101st Airborne Division
The 101st Airborne Division ("Screaming Eagles") is a light infantry division of the United States Army specializing in air assault operations. The Screaming Eagles were referred to as "the tip of the spear" by former U.S. Secretary of Defense Robert Gates and the most potent and tactically mobile of the U.S. Army's divisions by former Chief of Staff of the Army GEN Edward C. Meyer. The 101st Airborne can plan, coordinate, and execute multiple battalion-size air assault operations to seize key terrain and can work in austere environments with limited or degraded infrastructure. These operations can be conducted by mobile teams covering large distances and engaging enemy forces behind enemy lines. Its unique battlefield mobility and high level of training have kept it in the vanguard of U.S. land combat forces in recent conflicts, e.g. foreign internal defense and counterterrorism operations in Iraq and Afghanistan.Established in 1918, the 101st Division was first constituted as an airborne unit in 1942. During World War II, it was renowned for its role in Operation Overlord (the D-Day landings and airborne landings on 6 June 1944, in Normandy, France), Operation Market Garden, the liberation of the Netherlands and its action during the Battle of the Bulge around the city of Bastogne, Belgium. During the Vietnam War, the 101st Airborne Division fought in several major campaigns and battles, including the Battle of Hamburger Hill in May 1969.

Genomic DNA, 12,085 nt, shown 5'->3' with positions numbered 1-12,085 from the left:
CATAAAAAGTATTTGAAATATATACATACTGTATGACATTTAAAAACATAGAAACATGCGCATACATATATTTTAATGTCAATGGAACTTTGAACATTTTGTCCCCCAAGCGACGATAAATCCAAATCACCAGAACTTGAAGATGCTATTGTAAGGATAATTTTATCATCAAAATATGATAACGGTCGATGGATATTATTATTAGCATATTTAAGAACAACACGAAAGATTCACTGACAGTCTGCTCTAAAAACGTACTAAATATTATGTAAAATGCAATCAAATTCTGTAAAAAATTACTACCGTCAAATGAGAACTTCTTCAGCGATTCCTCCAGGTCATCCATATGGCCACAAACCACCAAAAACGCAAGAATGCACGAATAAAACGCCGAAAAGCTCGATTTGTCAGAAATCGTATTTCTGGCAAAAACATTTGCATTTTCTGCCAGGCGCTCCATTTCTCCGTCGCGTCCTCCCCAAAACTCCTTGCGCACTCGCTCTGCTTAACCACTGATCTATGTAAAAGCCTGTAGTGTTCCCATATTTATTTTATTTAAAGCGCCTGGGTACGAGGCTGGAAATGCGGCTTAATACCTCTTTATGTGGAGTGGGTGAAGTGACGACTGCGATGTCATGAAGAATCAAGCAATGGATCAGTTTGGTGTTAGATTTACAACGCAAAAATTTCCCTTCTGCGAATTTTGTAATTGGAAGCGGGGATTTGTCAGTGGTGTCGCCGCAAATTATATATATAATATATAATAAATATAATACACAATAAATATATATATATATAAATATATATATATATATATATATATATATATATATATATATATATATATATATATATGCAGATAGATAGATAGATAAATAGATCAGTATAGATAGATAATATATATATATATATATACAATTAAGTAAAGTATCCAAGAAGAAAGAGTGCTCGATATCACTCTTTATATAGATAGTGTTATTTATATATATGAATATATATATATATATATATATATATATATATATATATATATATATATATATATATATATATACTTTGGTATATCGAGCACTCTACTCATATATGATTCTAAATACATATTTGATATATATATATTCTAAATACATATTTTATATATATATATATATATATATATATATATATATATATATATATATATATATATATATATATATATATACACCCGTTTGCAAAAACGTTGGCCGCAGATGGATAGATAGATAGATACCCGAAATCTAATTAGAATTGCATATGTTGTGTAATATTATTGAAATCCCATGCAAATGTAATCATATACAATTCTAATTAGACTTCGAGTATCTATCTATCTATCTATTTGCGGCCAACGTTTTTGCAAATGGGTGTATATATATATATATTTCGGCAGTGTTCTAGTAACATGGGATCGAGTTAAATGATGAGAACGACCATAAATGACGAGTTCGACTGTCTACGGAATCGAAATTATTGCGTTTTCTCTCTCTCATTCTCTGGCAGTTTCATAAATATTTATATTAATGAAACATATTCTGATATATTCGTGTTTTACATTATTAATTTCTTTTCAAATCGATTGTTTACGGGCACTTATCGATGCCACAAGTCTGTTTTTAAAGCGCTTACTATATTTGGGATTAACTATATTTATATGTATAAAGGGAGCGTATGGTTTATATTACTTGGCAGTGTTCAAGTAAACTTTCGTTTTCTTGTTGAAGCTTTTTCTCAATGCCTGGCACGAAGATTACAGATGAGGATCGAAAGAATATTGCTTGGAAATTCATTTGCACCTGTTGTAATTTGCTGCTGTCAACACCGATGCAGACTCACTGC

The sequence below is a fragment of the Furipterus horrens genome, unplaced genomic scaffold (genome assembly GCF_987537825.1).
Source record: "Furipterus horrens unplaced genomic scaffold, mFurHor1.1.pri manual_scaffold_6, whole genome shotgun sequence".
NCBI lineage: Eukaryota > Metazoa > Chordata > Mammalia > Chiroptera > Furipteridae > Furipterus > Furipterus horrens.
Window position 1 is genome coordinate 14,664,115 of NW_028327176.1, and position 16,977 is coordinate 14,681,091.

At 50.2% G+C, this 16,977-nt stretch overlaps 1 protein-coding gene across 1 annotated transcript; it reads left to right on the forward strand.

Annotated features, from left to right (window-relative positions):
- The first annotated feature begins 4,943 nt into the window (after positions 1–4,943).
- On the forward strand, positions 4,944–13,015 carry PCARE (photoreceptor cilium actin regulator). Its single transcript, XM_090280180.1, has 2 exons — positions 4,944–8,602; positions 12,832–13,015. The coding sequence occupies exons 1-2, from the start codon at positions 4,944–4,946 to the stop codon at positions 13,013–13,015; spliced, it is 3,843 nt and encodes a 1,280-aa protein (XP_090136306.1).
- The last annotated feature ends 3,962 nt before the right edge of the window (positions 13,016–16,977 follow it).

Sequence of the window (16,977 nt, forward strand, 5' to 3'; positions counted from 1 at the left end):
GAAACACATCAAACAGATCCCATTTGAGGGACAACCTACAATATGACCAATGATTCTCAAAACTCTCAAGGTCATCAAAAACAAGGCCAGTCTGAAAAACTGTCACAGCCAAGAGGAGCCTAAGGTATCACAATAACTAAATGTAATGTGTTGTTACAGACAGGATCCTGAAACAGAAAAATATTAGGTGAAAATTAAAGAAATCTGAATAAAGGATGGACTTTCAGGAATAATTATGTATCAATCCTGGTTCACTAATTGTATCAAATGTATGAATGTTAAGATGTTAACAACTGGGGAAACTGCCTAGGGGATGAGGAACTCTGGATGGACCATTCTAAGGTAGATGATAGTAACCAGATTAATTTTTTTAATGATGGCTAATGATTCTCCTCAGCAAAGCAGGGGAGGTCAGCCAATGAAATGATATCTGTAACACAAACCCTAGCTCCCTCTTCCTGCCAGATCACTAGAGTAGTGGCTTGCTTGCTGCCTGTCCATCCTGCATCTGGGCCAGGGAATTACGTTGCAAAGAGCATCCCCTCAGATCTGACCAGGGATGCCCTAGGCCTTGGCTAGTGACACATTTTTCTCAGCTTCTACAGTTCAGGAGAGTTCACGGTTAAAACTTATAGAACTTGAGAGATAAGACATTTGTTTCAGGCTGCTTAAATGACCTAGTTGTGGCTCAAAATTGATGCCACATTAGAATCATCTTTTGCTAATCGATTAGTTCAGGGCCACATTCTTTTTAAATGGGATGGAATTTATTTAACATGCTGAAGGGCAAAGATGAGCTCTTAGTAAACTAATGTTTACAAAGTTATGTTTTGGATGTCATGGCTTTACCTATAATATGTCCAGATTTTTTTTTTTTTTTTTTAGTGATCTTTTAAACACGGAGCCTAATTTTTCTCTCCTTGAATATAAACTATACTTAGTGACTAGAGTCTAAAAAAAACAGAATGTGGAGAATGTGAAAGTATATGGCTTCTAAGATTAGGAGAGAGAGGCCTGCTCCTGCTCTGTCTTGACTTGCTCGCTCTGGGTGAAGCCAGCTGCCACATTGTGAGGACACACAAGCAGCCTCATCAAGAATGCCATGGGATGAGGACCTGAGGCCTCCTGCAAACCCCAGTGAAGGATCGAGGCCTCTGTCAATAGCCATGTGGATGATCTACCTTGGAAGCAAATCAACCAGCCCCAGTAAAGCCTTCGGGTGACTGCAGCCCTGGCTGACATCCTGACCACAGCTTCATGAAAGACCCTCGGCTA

In mid-1968, it was reorganized and redesignated as an airmobile division and then in 1974 as an air assault division. The titles reflect the division's shift from airplanes to helicopters as the primary method of delivering troops into combat. Many current members of the 101st are graduates of the US Army Air Assault School, which is co-located with the division at Fort Campbell, Kentucky. It is known as the ten toughest days in the US Army, and only about half of those who begin it graduate. Division headquarters is at Fort Campbell, Kentucky. In recent years, the division has served in Iraq, Afghanistan and Syria, as part of Operation Inherent Resolve
At the height of the War on Terror, the 101st Airborne Division (Air Assault) had over 200 aircraft. With the inactivation of the 159th Combat Aviation Brigade in 2015, the division had slightly over 100 aircraft making it no different in configuration from other light infantry divisions of the U.S. Army. However, media reports suggest the U.S. Army is actively working to restore the 101st's aviation lift capabilities so it can return to lifting an entire brigade in one air assault operation.